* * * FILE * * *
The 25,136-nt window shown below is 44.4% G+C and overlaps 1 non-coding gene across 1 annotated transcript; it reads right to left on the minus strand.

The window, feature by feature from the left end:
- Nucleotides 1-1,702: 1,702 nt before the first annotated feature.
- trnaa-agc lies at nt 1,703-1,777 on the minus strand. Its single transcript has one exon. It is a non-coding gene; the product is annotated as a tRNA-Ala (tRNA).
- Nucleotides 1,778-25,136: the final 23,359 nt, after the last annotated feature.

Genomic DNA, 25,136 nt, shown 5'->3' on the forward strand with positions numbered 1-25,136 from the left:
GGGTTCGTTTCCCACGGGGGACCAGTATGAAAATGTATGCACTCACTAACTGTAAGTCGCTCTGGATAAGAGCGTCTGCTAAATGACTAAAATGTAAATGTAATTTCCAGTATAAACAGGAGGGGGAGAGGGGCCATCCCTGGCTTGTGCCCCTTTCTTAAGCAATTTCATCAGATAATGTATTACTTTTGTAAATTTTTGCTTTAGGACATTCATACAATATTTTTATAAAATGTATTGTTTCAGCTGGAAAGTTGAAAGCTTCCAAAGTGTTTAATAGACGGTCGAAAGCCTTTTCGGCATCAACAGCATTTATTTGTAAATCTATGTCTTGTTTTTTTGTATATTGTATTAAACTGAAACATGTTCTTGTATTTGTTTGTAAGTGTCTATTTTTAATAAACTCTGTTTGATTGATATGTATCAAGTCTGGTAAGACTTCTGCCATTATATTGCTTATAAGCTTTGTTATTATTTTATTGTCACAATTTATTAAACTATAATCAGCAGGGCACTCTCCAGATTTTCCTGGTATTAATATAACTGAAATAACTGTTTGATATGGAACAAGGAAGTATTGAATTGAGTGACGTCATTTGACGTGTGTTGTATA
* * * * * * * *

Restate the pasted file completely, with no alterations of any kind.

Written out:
The 25,136-nt window shown below is 44.4% G+C and overlaps 1 non-coding gene across 1 annotated transcript; it reads right to left on the minus strand.

The window, feature by feature from the left end:
- Nucleotides 1-1,702: 1,702 nt before the first annotated feature.
- trnaa-agc lies at nt 1,703-1,777 on the minus strand. Its single transcript has one exon. It is a non-coding gene; the product is annotated as a tRNA-Ala (tRNA).
- Nucleotides 1,778-25,136: the final 23,359 nt, after the last annotated feature.

Genomic DNA, 25,136 nt, shown 5'->3' on the forward strand with positions numbered 1-25,136 from the left:
GGGTTCGTTTCCCACGGGGGACCAGTATGAAAATGTATGCACTCACTAACTGTAAGTCGCTCTGGATAAGAGCGTCTGCTAAATGACTAAAATGTAAATGTAATTTCCAGTATAAACAGGAGGGGGAGAGGGGCCATCCCTGGCTTGTGCCCCTTTCTTAAGCAATTTCATCAGATAATGTATTACTTTTGTAAATTTTTGCTTTAGGACATTCATACAATATTTTTATAAAATGTATTGTTTCAGCTGGAAAGTTGAAAGCTTCCAAAGTGTTTAATAGACGGTCGAAAGCCTTTTCGGCATCAACAGCATTTATTTGTAAATCTATGTCTTGTTTTTTTGTATATTGTATTAAACTGAAACATGTTCTTGTATTTGTTTGTAAGTGTCTATTTTTAATAAACTCTGTTTGATTGATATGTATCAAGTCTGGTAAGACTTCTGCCATTATATTGCTTATAAGCTTTGTTATTATTTTATTGTCACAATTTATTAAACTATAATCAGCAGGGCACTCTCCAGATTTTCCTGGTATTAATATAACTGAAATAACTGTTTGATATGGAACAAGGAAGTATTGAATTGAGTGACGTCATTTGACGTGTGTTGTATA